How to Raise a Prayer Warrior

ShellyPrayer

If you are a parent, one question is never far from your mind . . . “Am I doing this right?”

I know. I’m there, too.

When your baby is little, you fret about how you lay them down to sleep, when to say goodbye to the pacifier, and the best method to potty train. As they grow, you worry how quickly they can learn the alphabet or why they don’t pick up their toys. Questioning everything from discipline to rewards continues throughout grade school, the dreaded middle school years, high school and beyond. And that’s OK. It means you care.

You want to equip your child to thrive long after you are gone, right? Of course! Well, here’s one tool you can offer your baby to last a life-time: prayer.

Equipping your little one to be a prayer warrior is one of the greatest gifts you can give your child. The ability to talk to God will give them guidance, comfort, power and so much more when they are no longer in arm’s reach. “Do not be anxious about anything, but in everything, by prayer and petition, with thanksgiving present your requests to God. And the peace of God which transcends all understanding, will guard your hearts and your minds in Christ Jesus” (Philippians 4:6-7).

Consider these tips to empower your child for a life of prayer.

Talk it out. Engage in an ongoing conversation with your child about prayer. “Teach them to your children, talking about them when you sit at home and when you walk along the road, when you lie down and when you get up” (Deuteronomy 11:19). It doesn’t have to be a long, involved lesson every time. Do whatever is appropriate for the age and situation. When they are small, you might talk about the reasons for bedtime prayers or prayer over meals. Share stories from the Bible about people who prayed and how God answered their prayers. Older kids can read and discuss Scriptures about prayer with you. Explain why we pray and when and where we pray as they grow in maturity. When they mention friends or others who might be struggling in life, chat about why it is important to pray for those who are hurting. During family Bible study discuss the different promises concerning prayer found in Scripture. And don’t forget to explore what Jesus said about prayer.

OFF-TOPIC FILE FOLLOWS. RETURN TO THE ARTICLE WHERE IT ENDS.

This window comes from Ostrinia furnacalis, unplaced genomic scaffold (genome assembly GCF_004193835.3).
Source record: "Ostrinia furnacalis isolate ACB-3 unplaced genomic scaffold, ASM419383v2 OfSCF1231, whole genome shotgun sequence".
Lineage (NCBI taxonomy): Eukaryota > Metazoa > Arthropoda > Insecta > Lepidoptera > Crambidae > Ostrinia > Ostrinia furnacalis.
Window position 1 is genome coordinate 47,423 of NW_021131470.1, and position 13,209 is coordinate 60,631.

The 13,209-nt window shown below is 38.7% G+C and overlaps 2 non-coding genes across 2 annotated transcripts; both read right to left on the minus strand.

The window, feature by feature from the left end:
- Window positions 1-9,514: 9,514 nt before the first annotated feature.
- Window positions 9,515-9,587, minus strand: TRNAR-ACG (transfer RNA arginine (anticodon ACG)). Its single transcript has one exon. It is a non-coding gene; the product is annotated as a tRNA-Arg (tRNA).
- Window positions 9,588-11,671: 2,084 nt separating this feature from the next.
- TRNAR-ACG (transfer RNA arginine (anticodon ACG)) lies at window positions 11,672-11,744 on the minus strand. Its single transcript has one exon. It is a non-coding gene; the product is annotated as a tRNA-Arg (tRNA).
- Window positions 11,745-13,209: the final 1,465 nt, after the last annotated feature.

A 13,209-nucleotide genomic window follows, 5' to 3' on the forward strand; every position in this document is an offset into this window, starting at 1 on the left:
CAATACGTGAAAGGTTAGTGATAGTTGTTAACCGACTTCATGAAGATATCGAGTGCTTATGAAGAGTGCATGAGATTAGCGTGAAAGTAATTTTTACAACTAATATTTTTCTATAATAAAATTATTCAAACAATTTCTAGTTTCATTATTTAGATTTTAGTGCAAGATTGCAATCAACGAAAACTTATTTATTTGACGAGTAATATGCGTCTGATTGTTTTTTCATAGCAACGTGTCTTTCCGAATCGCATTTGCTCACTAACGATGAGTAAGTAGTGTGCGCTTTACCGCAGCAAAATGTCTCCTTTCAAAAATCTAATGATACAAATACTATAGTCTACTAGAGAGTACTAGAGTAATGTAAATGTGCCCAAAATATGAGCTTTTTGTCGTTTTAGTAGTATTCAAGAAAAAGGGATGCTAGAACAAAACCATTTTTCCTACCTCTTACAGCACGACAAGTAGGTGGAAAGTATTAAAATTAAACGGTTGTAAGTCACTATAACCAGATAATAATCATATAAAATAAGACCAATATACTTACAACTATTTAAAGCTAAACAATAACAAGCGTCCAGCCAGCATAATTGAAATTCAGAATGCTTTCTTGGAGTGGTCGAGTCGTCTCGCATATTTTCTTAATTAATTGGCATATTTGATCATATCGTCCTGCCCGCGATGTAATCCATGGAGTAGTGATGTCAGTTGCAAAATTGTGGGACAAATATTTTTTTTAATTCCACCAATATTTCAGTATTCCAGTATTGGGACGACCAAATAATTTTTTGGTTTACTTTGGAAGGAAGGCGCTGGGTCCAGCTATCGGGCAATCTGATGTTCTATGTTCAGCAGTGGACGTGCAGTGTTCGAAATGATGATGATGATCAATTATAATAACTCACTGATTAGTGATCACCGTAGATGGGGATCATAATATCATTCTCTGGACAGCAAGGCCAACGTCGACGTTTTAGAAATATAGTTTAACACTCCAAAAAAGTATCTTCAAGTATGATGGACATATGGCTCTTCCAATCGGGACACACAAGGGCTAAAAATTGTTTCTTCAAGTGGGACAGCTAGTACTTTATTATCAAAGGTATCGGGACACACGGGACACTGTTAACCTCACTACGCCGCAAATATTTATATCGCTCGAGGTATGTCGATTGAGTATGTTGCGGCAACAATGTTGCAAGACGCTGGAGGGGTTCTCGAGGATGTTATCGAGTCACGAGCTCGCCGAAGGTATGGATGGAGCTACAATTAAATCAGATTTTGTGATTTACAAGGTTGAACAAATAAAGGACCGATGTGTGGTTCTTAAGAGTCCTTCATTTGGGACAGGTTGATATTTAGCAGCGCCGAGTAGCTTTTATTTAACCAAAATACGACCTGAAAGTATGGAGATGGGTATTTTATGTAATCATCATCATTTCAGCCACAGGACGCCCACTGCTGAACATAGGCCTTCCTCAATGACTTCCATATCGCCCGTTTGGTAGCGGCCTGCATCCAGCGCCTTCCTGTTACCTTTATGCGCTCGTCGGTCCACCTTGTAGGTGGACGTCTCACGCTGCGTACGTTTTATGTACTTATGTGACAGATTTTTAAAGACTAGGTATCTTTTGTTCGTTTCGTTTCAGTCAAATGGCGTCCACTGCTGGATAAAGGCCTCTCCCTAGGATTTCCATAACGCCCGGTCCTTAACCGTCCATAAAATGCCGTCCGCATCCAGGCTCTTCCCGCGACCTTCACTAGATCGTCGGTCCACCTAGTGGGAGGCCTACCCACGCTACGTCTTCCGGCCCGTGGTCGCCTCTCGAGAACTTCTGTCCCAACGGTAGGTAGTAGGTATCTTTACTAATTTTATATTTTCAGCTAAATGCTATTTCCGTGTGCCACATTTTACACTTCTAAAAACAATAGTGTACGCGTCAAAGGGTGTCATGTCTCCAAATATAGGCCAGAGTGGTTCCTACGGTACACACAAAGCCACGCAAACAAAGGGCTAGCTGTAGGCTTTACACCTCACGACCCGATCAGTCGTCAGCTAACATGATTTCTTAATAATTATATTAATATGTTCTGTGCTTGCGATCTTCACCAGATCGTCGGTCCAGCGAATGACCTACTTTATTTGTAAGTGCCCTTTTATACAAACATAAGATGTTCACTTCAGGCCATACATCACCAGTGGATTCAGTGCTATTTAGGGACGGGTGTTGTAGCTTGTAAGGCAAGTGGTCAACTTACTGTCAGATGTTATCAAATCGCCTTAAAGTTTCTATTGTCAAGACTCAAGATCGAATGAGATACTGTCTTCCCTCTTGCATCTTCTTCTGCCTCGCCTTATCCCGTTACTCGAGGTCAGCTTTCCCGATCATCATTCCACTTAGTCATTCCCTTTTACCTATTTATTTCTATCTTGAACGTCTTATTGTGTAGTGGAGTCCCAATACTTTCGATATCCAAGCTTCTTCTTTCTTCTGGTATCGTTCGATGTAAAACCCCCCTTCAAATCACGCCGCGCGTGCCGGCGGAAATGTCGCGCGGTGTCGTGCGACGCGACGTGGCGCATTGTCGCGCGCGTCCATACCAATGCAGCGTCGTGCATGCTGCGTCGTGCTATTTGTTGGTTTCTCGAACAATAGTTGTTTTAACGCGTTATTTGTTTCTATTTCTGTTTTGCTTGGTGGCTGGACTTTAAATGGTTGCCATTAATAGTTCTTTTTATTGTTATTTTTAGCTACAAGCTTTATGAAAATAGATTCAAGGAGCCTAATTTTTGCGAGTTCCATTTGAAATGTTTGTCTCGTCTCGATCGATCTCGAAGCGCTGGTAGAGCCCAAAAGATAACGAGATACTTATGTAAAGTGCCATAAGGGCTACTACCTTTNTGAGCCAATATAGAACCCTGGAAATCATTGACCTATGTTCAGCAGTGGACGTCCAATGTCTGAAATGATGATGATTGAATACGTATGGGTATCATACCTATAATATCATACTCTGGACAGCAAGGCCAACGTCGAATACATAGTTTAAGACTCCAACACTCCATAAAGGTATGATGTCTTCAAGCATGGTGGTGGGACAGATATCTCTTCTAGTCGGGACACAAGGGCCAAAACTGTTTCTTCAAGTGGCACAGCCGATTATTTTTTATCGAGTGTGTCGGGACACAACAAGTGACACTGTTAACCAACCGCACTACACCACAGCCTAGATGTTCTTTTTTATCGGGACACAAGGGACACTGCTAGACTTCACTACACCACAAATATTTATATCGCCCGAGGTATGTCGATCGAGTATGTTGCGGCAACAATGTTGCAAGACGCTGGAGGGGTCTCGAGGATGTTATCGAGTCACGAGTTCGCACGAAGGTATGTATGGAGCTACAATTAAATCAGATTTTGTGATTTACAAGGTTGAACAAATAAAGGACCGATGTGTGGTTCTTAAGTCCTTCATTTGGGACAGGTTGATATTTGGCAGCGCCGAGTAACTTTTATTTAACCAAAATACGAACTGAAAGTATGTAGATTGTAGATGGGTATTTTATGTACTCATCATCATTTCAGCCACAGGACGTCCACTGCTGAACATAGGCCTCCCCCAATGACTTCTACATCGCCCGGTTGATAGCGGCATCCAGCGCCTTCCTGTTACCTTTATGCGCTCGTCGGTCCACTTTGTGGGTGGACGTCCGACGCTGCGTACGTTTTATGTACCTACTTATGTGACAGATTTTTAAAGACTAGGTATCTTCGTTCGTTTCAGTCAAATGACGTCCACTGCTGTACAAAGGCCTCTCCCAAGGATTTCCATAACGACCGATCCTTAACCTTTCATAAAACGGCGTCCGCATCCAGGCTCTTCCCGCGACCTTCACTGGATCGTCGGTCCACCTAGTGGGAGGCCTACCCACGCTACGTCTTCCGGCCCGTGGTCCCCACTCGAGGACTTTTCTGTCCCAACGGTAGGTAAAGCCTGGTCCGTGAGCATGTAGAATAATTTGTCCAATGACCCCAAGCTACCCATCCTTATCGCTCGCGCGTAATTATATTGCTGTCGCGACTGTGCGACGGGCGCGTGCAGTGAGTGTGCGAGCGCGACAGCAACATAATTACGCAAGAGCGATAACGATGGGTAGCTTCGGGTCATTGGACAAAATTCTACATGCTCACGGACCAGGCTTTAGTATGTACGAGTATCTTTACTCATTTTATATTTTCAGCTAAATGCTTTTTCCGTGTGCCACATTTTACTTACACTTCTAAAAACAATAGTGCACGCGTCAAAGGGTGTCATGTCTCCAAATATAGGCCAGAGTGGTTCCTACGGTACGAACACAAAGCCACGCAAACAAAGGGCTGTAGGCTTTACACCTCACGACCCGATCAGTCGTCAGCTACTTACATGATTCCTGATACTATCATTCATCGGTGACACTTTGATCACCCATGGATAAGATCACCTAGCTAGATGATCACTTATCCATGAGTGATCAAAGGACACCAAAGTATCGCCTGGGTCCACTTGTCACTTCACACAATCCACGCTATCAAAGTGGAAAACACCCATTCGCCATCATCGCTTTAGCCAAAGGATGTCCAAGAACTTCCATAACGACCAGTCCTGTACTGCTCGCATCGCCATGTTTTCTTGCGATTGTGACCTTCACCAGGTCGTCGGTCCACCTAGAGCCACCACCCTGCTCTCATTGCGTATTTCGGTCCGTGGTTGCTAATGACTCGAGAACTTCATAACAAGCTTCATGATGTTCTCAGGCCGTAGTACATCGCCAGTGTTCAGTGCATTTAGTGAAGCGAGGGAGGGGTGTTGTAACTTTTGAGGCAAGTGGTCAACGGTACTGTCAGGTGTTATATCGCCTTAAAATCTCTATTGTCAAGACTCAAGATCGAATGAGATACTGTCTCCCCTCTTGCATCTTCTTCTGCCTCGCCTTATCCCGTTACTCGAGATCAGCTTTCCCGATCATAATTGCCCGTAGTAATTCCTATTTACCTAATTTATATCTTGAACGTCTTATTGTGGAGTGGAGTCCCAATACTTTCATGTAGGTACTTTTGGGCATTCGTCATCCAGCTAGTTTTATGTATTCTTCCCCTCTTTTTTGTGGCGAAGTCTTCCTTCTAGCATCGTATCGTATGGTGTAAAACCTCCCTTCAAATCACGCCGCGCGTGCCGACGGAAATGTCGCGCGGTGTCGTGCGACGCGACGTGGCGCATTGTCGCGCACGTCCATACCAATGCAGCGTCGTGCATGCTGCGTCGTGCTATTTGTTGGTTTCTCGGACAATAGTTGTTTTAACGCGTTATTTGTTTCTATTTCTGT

Point it out. Guide your child into a prayer life with “hands on” prayer activities that you can do together. Start by deciding on bedtime prayers and meal prayers together. Use a favorite prayer, develop a prayer for your family together or encourage them to share their unique prayers. Visuals help young children understand about how God hears our prayers. For example, blow prayers into bubbles or tie prayer slips to helium balloons and watch them float heavenward. As they learn to read and write, help them create a prayer journal, listing out both needs and victories. Go back and read older prayers occasionally to show how God works.

Walk it out. As a parent, you know that one of the most powerful influences in your child’s life is you. They watch you, mimic you, and value what you do. Your actions speak volumes so be diligent about your own prayer life. When you invest in your own prayer life, it will show in your daily walk. And when you pray for your children regularly, believe me . . . they will know.

A parent who prays is definitely “doing it right” . . . you got this!